Bernard Peter de Neumann
(18 September 1917
– 16 September 1972
), had an adventurous, often courageous, sometimes extremely dangerous, and latterly innovative, career, that included being sunk twice in the space of one month, charged and convicted of piracy by the Vichy French
, and becoming famous as “The Man From Timbuctoo”
Three items he brought home from Timbuctoo are on loan to the Imperial War Museum in London and on display in the Survival at Sea Exhibition. They are:
- a New Testament with a diary of the movements the prisoners made whilst captured;
- a Red Cross label from a parcel addressed to Peter de Neumann in Timbuctoo;
- the tumbler he made from the bottom of a Perrier Water bottle by half filling it with water, binding around it paraffin soaked twine at the water level and igniting it, making the glass crack at the water-line.
His great courage during the Second World War was recognised when he was awarded the George Medal and the Lloyd's War Medal for Bravery at Sea for removing a 250 kilogram bomb from deep in the engine-room of ss Tewkesbury and dropping it over the side during a Luftwaffe air attack off Aberdeen, Scotland on 1 March 1941.
During 1947 to 1953 he served as Commander of HMRC (His Majesty's Revenue Cruiser) Vigilant, and in 1953 joined the Port of London Authority, where he served as Harbourmaster, and, after his health deteriorated as a result of his imprisonment in West Africa, Dockmaster at Tilbury.
He began having thoughts on the potential for a port "control system whilst he was Commander of Vigilant. These ideas followed on from considering such incidents as the accidental ramming of HMS Truculent by the Divina in 1950, the collision with the Nore Forts by Baalbek, and the disastrous North Sea flood that resulted in the flooding of Canvey, Foulness and the East Coast in 1953. In these and other situations, rescue and intelligence gathering were severely hampered by a lack of centralised command and control, and lack of detailed "picture". de Neumann resigned his command after returning Vigilant from the Spithead Review and joined the PLA, immediately suggesting in a report to them, submitted in 1953, that a feasibility study of such a system be commenced. He then oversaw its development and ultimate installation at Gravesend, which was completed by 1960.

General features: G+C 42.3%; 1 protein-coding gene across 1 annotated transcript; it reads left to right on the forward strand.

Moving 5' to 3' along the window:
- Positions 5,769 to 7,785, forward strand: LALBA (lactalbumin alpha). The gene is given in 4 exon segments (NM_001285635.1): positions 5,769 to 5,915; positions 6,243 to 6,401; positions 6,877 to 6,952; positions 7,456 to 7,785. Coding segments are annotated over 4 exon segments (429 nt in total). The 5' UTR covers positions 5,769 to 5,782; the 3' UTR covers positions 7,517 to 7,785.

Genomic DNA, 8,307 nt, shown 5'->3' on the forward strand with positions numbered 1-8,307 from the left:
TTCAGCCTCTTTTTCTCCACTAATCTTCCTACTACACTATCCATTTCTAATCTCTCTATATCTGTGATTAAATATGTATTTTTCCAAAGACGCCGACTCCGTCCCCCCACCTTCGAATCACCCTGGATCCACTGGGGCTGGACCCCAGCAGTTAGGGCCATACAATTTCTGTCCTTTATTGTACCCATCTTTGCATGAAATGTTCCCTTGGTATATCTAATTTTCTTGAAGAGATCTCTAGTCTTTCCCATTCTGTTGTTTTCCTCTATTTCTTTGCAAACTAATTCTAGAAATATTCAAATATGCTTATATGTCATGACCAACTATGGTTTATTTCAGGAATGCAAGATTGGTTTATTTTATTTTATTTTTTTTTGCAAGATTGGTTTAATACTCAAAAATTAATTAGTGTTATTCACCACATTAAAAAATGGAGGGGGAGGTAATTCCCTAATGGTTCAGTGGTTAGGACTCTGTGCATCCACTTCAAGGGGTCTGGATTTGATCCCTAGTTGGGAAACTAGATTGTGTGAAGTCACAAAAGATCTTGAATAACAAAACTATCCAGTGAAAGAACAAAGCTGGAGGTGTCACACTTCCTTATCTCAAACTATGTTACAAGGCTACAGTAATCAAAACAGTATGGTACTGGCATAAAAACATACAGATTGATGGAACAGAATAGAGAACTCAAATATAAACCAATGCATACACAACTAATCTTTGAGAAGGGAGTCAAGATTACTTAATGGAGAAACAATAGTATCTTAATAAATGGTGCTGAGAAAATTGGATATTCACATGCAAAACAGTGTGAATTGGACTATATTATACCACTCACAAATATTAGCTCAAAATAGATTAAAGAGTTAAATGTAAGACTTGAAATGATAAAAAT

During his time with the PLA he was commended for:
- his handling of the rescue attempt following the sinking of the Tug Sunfish under Tower Bridge, 12 March 1960. The Sunfish was aft and the Sun VI forward of the Ellerman Lines’ Palermo, dragging through Tower Bridge inward bound in the Upper Pool, when the Sunfish was dragged on the Northern Buttress of the bridge. Her stern struck, rolling her over and she sank with the loss of her Chief Engineer. She was raised the next day, refurbished and returned to service.
- his part in rescuing the crew of the Tug Kenia when she sank in the New Lock bellmouth, Tilbury Dock, 25th August 1964. The Crested Cock and the Kenia were undocking the Maashaven from Tilbury Dock New Entrance. The ship started her swing to starboard in the Bellmouth and the Kenia was on the port bow when coming around, the Maashaven went ahead and pinned her to the upper pier head before she cleared the ship’s bow. The Kenia was cut from the deck to the keel in the after end of the engine room starboard side. A line was passed to the pier head and secured and all crew rapidly taken ashore before she sank. Kenia was raised by the PLA Salvage Department and scrapped.
- attempting to save the life of a crane driver injured when his crane toppled across the open hold of a ship in Tilbury Dock, 10th March 1966. The crane driver died before he could be released.
[Just a few days before his death he was involved in another incident with a toppled crane at Tilbury. This time the driver survived.]
He was killed in an accident in Tilbury Dock, aged 54, and his ashes were scattered on the River Thames in Gravesend Reach.
- Montague Lacey, 10 Feb 1943. “The Man From Timbuctoo“, Daily Express, London.
- David Masters, "In Peril on the Sea", Cresset Press, London, 1960.
- Richard Woodman, "The Real Cruel Sea", John Murray, 2004.
- Bernard Edwards, "Death in the Doldrums", Pen & Sword Books, 2005.